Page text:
The White House on Thursday stood by an internal review that cleared a travel office volunteer suspected of inappropriate conduct during the 2012 prostitution scandal in Colombia and vigorously disputed a Washington Post report that presidential aides had not thoroughly investigated the matter.

Spokesman Eric Schultz said the White House review after President Obama’s trip to an economic summit in Cartagena focused on interviews with members of the travel advance team and an examination of other records, including a Hilton hotel log that showed that a female guest was registered overnight on April 4, 2012, to the room of travel team member Jonathan Dach.

White House lawyers “looked at these allegations and found there was nothing to them,” Schultz told reporters aboard Air Force One as President Obama traveled to California.

The review overseen by then-White House Counsel Kathryn Ruemmler “was conducted in an aggressive, thoughtful and thorough way,” he added.

The reverberations from the 2012 scandal, in which 10 Secret Service agents and 10 members of the military lost their jobs, have continued to echo through Washington more than two years after the incident. In the aftermath of The Post’s report, Rep. Jason Chaffetz (R-Utah), chairman of a House 0versight subcommittee that has been investigating the Secret Service, reiterated his demand, made to the White House in a letter last week, that the president’s lawyers turn over all the information from their investigation.

The Washington Post has learned that Obama aides were given information suggesting a prostitute was an overnight guest in the hotel room of a presidential advance-team member—yet that information was never thoroughly investigated or publicly acknowledged. Washington Post national reporter Carol D. Leonnig explains. (Theresa Poulson, Jeff Simon and Julie Percha/The Washington Post)

Schultz declined to say whether the White House would comply with Chaffetz’s request.

White House officials said in the days after the Cartagena trip that none of its personnel, including the travel team members, were implicated in the misconduct. Dach was on the trip as a volunteer assigned to coordinate drivers for the presidential delegation; his expenses were paid by the federal government.

But The Post reported in its Thursday editions that Ruemmler had twice been informed by then-Secret Service Director Mark Sullivan that the agency’s investigation had uncovered information, including the hotel records, that showed the woman registered to Dach’s room.

A separate investigation by the Department of Homeland Security’s inspector general uncovered additional information, including an eyewitness account from a Secret Service agent. The Post reported that the lead investigator in the Colombia case, David Nieland, told members of Congress that he felt pressured to remove the information from his report and delay final publication until after the 2012 presidential election.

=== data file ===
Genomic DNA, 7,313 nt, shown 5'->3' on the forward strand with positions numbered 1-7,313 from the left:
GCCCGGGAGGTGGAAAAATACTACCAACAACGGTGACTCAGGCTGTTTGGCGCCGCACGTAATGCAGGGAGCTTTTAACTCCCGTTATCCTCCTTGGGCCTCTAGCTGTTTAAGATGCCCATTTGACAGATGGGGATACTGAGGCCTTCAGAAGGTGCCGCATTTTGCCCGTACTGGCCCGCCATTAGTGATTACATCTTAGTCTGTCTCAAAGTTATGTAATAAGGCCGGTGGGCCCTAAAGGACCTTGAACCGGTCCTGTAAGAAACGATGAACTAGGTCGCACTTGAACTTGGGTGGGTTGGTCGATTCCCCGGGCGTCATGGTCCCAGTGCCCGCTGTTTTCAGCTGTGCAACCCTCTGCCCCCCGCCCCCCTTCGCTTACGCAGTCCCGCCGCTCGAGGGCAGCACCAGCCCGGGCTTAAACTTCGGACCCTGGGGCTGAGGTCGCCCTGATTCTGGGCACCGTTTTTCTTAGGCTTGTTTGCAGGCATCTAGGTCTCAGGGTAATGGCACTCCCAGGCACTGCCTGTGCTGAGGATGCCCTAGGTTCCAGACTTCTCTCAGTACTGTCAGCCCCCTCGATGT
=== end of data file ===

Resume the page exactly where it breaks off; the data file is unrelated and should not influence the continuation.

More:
“When the allegations of a White House staffer first surfaced,” Schultz said, “the White House counsel immediately conducted an internal review that included interviews with the White House advance team, and looking at other materials, including contemporaneous accounts. In addition, the White House counsel had requested Secret Service to send over all information related to the White House personnel engaging in inappropriate conduct.”

Schultz said that “based on an absence of information corroborating that log, the White House counsel concluded that there had been no misconduct by the White House advance team.”

Schultz categorically stated that Dach was not treated specially because his father, Leslie Dach, is a prominent Democratic donor who has given thousands of dollars to the party. Both Dachs started working in the administration this year — Jonathan Dach as a policy adviser in the Office on Global Women’s Issues at the State Department and his father as a senior counselor with the Department of Health and Human Services.

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In his defense of the White House’s review, Schultz said that a Senate report this year into the DHS inspector general’s office concluded that Nieland’s claims of ­changes to his report were “part of the ordinary process of editing the report.” In fact, the Senate report stated only that Nieland’s bosses­ claimed that the changes­ made to the report were not made under inappropriate pressure.

Schultz offered praise for Ruemmler, who is now in private practice and has been frequently mentioned as one of the top candidates to replace outgoing Attorney General Eric H. Holder Jr.

Schultz said Ruemmler conducted the review in a “careful, thorough way.” He would not speculate on potential attorney general replacements but said that the former White House counsel is a renowned attorney who is “respected by members on both sides of the aisle.”